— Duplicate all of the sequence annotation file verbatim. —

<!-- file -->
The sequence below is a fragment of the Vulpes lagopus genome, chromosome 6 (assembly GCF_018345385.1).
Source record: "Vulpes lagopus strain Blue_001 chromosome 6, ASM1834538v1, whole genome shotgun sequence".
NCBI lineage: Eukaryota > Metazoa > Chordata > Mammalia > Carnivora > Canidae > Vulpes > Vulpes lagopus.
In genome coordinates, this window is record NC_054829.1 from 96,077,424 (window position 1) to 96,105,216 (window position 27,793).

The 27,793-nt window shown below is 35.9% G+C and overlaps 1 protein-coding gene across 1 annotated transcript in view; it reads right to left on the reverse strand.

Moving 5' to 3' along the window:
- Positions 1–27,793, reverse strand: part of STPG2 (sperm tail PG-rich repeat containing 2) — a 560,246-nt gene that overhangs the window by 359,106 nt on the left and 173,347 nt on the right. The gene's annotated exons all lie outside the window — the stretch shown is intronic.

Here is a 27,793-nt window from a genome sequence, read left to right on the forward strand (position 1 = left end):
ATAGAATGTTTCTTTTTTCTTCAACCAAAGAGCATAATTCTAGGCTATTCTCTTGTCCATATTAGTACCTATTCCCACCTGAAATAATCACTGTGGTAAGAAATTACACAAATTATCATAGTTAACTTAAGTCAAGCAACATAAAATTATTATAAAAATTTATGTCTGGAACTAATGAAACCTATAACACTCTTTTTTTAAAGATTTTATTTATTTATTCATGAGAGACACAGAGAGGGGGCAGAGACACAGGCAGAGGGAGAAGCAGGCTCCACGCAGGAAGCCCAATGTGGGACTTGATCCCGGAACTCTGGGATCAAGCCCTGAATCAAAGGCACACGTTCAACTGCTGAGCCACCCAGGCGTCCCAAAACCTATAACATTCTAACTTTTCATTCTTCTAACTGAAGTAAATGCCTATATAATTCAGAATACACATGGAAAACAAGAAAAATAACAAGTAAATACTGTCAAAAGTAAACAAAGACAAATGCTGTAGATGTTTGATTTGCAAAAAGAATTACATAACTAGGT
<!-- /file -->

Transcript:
The sequence below is a fragment of the Vulpes lagopus genome, chromosome 6 (assembly GCF_018345385.1).
Source record: "Vulpes lagopus strain Blue_001 chromosome 6, ASM1834538v1, whole genome shotgun sequence".
NCBI lineage: Eukaryota > Metazoa > Chordata > Mammalia > Carnivora > Canidae > Vulpes > Vulpes lagopus.
In genome coordinates, this window is record NC_054829.1 from 96,077,424 (window position 1) to 96,105,216 (window position 27,793).

The 27,793-nt window shown below is 35.9% G+C and overlaps 1 protein-coding gene across 1 annotated transcript in view; it reads right to left on the reverse strand.

Moving 5' to 3' along the window:
- Positions 1–27,793, reverse strand: part of STPG2 (sperm tail PG-rich repeat containing 2) — a 560,246-nt gene that overhangs the window by 359,106 nt on the left and 173,347 nt on the right. The gene's annotated exons all lie outside the window — the stretch shown is intronic.

Here is a 27,793-nt window from a genome sequence, read left to right on the forward strand (position 1 = left end):
ATAGAATGTTTCTTTTTTCTTCAACCAAAGAGCATAATTCTAGGCTATTCTCTTGTCCATATTAGTACCTATTCCCACCTGAAATAATCACTGTGGTAAGAAATTACACAAATTATCATAGTTAACTTAAGTCAAGCAACATAAAATTATTATAAAAATTTATGTCTGGAACTAATGAAACCTATAACACTCTTTTTTTAAAGATTTTATTTATTTATTCATGAGAGACACAGAGAGGGGGCAGAGACACAGGCAGAGGGAGAAGCAGGCTCCACGCAGGAAGCCCAATGTGGGACTTGATCCCGGAACTCTGGGATCAAGCCCTGAATCAAAGGCACACGTTCAACTGCTGAGCCACCCAGGCGTCCCAAAACCTATAACATTCTAACTTTTCATTCTTCTAACTGAAGTAAATGCCTATATAATTCAGAATACACATGGAAAACAAGAAAAATAACAAGTAAATACTGTCAAAAGTAAACAAAGACAAATGCTGTAGATGTTTGATTTGCAAAAAGAATTACATAACTAGGT